The circuits of Snowdon

A group of enthusiasts on Merseyside claimed for itself a foremost place in youth hostel history, being the first to use the title of “Youth Hostels Association” and first to use the term youth hostel.

Having set themselves “to promote Youth Hostels” they set their hearts on establishing “a chain of hostels in North Wales” [1] “so that a walker could pass through pleasant country from one hostel to the next without undue fatigue.” [2]

Some people suggest that they may have fixed their sights on the hills of the Lake District but that seems unlikely because of the proximity of North Wales and because Tom Fairclough, one of their number, knew Wales well enough that, when he returned to his home on leave during the First World War, North Wales was the place he chose for a holiday.

The means of a holiday

He and his friends set out “to plant in North Wales a chain of country hostels, from the Dee to the far side of Snowdonia …. This will give to the young the means of a holiday on two feet – a holiday for a week, a holiday for a fortnight, or for a few days.” [3]

By the time YHA published its first handbook in 1931, the group had opened six hostels on what it called the Snowdon circuit – Maeshafn, Gyffylliog, Llansannan, Gwydr Ucha, Idwal Cottage and St Michael’s Church Hall.

The 1932 national handbook still had six hostels for the Snowdon circuit but a slightly different six: Maeshafn, Gyffylliog, Llansannan, Llanwrst, Idwal, and Rhyd Ddu.

Over the Glyders

This handbook included the distances between hostels along the route. Maeshafn to Gyfflliog was 12 miles while Gyffylliog to Llansannan was a 14 mile hike where a guest could stay in “an old farmstead … as pretty a house as one could desire”. The group chose their hostels with care, not simply for the sake of plugging a gap or opening another hostel.

Idwal to Rhyd Ddu was a shorter eight miles but that meant going over the Glyders. It was also possible to walk ten miles from Gyffylliog to Cynwyd, and from there another ten to Bala, which was 25 miles from the next hostel south at Llanfyllin, a distance surely only for the supremely fit walker or a cyclist.

The distances “quoted between the hostels [were] generally those of the shortest routes, but not necessarily the most interesting” and when “working out a walking tour” the reader was referred to the maps included in the handbook’s pages and given a helpful guide to Ordnance Survey maps “used by most Y.H.A. members”. [4]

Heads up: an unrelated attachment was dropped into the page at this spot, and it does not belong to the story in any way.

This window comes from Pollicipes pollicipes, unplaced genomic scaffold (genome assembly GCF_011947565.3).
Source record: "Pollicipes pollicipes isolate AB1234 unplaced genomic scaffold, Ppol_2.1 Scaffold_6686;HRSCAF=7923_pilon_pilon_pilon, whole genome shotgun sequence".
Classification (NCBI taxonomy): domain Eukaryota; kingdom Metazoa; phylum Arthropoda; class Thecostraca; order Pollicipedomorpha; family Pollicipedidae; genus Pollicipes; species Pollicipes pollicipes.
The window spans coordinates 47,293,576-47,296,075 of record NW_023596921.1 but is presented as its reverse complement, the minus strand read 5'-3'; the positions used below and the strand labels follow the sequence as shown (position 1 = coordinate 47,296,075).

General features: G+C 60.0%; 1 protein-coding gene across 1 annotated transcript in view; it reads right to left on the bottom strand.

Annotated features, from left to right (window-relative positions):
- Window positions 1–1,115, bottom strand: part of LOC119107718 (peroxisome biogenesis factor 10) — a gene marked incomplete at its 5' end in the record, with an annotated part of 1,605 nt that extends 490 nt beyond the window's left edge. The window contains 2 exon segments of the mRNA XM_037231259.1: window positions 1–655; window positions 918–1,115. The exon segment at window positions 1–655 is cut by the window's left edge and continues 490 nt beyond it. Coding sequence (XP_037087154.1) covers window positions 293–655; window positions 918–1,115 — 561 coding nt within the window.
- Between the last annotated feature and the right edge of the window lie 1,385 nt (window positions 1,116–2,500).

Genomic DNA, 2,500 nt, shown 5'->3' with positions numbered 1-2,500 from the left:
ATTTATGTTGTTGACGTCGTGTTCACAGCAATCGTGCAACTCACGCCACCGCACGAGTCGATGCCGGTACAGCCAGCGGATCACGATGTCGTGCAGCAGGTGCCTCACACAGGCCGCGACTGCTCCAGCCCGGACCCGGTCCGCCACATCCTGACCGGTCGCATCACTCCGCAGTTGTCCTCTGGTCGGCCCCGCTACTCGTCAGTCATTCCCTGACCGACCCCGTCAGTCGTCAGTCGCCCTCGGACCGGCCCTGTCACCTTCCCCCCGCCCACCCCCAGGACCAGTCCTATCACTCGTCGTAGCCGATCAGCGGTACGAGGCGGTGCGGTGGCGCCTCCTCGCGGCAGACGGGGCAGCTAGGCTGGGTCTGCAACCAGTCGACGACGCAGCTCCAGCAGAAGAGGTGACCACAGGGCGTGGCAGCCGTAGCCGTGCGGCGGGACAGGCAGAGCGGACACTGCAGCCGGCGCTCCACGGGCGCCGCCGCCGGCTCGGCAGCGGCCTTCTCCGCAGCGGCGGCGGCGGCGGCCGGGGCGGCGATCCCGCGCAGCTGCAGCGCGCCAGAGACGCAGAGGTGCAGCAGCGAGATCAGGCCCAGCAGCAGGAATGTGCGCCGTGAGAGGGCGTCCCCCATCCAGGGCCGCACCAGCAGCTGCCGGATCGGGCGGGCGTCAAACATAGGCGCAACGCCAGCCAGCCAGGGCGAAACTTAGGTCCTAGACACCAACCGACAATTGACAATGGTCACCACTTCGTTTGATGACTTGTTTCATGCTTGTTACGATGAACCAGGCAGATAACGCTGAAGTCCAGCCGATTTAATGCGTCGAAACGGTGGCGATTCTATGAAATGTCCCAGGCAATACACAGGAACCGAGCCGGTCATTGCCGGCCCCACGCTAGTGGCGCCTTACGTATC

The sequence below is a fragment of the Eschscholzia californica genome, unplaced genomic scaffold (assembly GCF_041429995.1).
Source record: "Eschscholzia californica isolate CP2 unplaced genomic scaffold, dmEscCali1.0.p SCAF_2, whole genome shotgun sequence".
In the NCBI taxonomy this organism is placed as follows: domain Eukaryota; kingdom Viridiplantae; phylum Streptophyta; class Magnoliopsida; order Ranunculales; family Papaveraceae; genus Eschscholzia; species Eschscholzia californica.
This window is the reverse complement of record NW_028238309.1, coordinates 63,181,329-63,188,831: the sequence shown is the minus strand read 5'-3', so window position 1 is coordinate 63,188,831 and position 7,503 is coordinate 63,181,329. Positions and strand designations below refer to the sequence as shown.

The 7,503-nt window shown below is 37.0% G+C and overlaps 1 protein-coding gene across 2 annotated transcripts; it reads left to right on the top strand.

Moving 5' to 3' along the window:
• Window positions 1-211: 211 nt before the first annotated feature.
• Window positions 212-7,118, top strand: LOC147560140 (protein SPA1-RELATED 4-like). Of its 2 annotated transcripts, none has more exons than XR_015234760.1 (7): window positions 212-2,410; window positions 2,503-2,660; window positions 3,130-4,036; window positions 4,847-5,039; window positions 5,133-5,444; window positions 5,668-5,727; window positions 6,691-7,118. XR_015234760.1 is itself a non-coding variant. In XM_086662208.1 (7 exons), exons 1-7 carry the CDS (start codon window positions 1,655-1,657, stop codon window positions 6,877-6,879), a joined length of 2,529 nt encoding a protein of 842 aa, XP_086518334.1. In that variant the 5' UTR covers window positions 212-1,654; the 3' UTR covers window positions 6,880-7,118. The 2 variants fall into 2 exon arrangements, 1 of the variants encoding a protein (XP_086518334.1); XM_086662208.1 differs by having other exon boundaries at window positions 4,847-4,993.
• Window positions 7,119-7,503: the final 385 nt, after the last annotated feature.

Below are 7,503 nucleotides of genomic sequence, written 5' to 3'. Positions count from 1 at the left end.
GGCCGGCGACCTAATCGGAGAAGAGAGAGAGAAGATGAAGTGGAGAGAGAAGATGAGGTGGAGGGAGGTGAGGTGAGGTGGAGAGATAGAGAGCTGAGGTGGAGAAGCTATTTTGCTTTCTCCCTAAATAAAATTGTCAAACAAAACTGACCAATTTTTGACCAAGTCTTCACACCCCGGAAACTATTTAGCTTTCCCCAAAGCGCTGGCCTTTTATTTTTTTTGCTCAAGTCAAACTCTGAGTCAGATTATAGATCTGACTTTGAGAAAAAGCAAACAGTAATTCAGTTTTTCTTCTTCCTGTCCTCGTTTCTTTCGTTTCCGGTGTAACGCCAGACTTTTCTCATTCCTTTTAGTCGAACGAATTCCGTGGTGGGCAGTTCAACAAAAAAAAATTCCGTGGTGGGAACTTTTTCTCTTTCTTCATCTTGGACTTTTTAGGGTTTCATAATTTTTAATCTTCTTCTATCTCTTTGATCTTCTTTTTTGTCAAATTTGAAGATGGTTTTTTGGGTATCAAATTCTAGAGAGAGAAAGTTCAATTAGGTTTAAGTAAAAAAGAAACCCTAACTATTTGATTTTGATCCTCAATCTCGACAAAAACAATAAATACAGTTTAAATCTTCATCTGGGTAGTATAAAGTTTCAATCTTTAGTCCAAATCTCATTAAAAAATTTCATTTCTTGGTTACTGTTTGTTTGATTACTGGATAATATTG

The idea of a chain of hostels planted in North Wales worked well and quickly. The 1932 annual report for Merseyside stated boldly that “It is patent … that the hosteller uses the hostel chain to get to Snowdonia and the mountains … ” [5]

Not one but three

The group succeeded so much in its aim that by 1938 it had opened, not one, but three chains of hostels; the Northern Chain, the Dee Valley, and the Mountain Circle, made up of 14 hostels, with ambitious plans for more.

Some of those hostels continue today, in a nest or cluster of hostels around Snowdon, with Idwal Cottage of that first group from 1931 still open.

From their urban base on Merseyside, the group had opened routes to the hills in an organised methodical way. They amended their plans when they ran into obstacles and, though they did have a few minor failures, they usually chose their hostels with care, to ensure good standards of accommodation, including creating the first purpose built hostel in Britain and directly employing those who ran the hostels.

The elements of their success also included: a vision of access to the countryside and healthy outdoor exercise, especially for young people; a base in the large population of an urban centre; and a network of hostels in nearby countryside.

Driven by their vision, they showed what a small group of determined people working together could achieve; a local effort, their success built on “the continued support of Liverpool people”. [2]

As the foremost group they had set a way for others to follow and that makes it worth looking, in further posts, at how other parts of the youth hostel movement set about following that Merseyside route to success.

Times and the way we travelled changed. Few people walk from hostel to hostel anymore but if you’d like to try it, I’d recommend Snowdonia.

Photo of a crowd at the door of Llansannan hostel includes Tom Fairclough and Ena Bell who later married him. Both images courtesy of Gillian Hutchison, their daughter, from the YHA Archive at the Cadbury Research Library, University of Birmingham.


  1. YHA Merseyside Group Annual Report 1931 Y245001-31
  2. British Youth Hostels Association, Tramps through the countryside, Y430001-BYHA
  3. 1932 YHA Handbook Y430001-1932-Oct
  4. Annual Report and Balance Sheet of the Merseyside Group 1932
  5. Chapman, CS, Merseyside Youth Hostels Y247003-38

All sources from the YHA Archive at the Cadbury Research Library, University of Birmingham.

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